When you ask someone about their treatment, or appointments, only ask if you are really interested and paying attention.  I can't tell you how many times friends act annoyed at ME when they find out we had been to the doctor, or had an important appointment or a hospital stay, and they didn't know.  In most cases, I had told them specifically, they just weren't listening, they didn't write it down or make a mental note...and even if I hadn't told them, they should not act annoyed.  It is almost impossible to remember who you've told what, and to have to apologize, well, it's just silly. Always, always, always cut the person with cancer and those close to them,
 major slack.  

Do not ask children of the cancer victim questions all the time.  My 16 yr. old does NOT want to talk about it... neither does my 23 yr. old, or my 26 yr. old for that matter.  It's perfectly acceptable to say, "How's your dad doing?"  If they say fine, leave it at that. If they want to talk, they will continue the conversation. Let it be their choice.

So what's been one of the hardest things about going through cancer together? Somedays Scott and I are going along fine, happy, content.  We will walk in church, a party, a wedding, or otherwise happy event, and we are BOMBARDED with questions.  It's like we've become "the couple with cancer"... that is not a title I want to carry.  People tend to do this to me, not Scott, which is understandable.  Sometimes I'm cornered, and I have to answer the exact same questions from 10 different people in a matter of 15 minutes... I am in tears by the time it's over.  I feel sometimes like going underground, and reemerging at a later date.  I do not want to talk about it all the time. What bothers me most about this, is I THINK I'VE DONE IT TOO!  Well, no more.  In the future, when I hear someone's been diagnosed with cancer or some other sickness, I will send a card, stating how sorry I am, that I care about them, and I am thinking and praying for them.  Then I will tell them that I'm not going to ask about it every single time I see them.  A smile or a hug conveys the same message, without putting the person on the spot.  Emails and private inbox messages on Facebook work as well.  Sometimes I get text messages while we are at an appointment or whatever.  Those are shows the person really knows what's going on, and they are thinking about you, without you having the burden of having to answer your phone.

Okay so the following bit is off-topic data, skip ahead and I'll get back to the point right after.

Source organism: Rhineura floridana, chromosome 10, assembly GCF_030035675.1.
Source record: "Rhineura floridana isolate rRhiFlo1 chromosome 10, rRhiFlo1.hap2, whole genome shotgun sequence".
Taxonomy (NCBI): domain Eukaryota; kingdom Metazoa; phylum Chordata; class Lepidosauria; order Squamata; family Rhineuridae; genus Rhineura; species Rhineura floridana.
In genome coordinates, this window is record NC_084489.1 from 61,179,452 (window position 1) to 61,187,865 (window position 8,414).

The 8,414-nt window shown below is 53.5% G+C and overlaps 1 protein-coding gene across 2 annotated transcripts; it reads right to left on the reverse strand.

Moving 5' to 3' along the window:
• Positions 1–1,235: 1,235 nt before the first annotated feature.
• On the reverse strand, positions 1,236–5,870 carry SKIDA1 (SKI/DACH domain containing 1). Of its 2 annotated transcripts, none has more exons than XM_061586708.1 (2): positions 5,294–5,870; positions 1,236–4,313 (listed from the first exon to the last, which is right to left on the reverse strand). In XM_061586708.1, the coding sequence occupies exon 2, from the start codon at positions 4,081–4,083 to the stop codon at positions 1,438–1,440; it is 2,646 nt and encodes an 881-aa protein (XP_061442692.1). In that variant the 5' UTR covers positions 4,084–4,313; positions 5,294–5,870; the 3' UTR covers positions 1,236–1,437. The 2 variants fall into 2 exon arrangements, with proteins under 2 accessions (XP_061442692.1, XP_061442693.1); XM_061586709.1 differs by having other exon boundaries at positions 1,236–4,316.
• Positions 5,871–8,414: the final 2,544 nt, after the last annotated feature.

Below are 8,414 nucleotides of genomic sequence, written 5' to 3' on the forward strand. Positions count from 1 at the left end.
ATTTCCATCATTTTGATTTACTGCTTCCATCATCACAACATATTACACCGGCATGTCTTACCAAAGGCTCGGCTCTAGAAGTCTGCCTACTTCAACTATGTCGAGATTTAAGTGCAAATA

Trust me, if someone needs or wants to talk, it's better over lunch or in private, NOT at a party or public gathering. 

So what does help, in my humble opinion?  Cards do mean a lot.  They are a breath of fresh air.  For years people have sincerely asked what they can do... number one, prayer.  Number two, if you think of something that you think would be nice, just do it!  Most people feel silly asking for help.  We have not really needed 'help' so to speak, but one afternoon a friend called, and told me she had dinner ready, and could she drop it off at the door in 15 minutes (she did this again the following week).  She said she would not need to come in, and that the dinner could be eaten tonight, tomorrow, or frozen for later.  It meant SO MUCH.  Not long after that, we started accepting meals (or restaurant giftcards) twice a week from friends from church, while we are traveling daily for radiation.  It has been a great help, more than I ever realized.  Without that first person doing it though, without asking, I would have never realized what a burden lifter that would be.  Another tremendous help are friends and family offering to bring my daughter home from school.  We are gone everyday when she gets out, so having a ride for her, has allowed me to accompany Scott.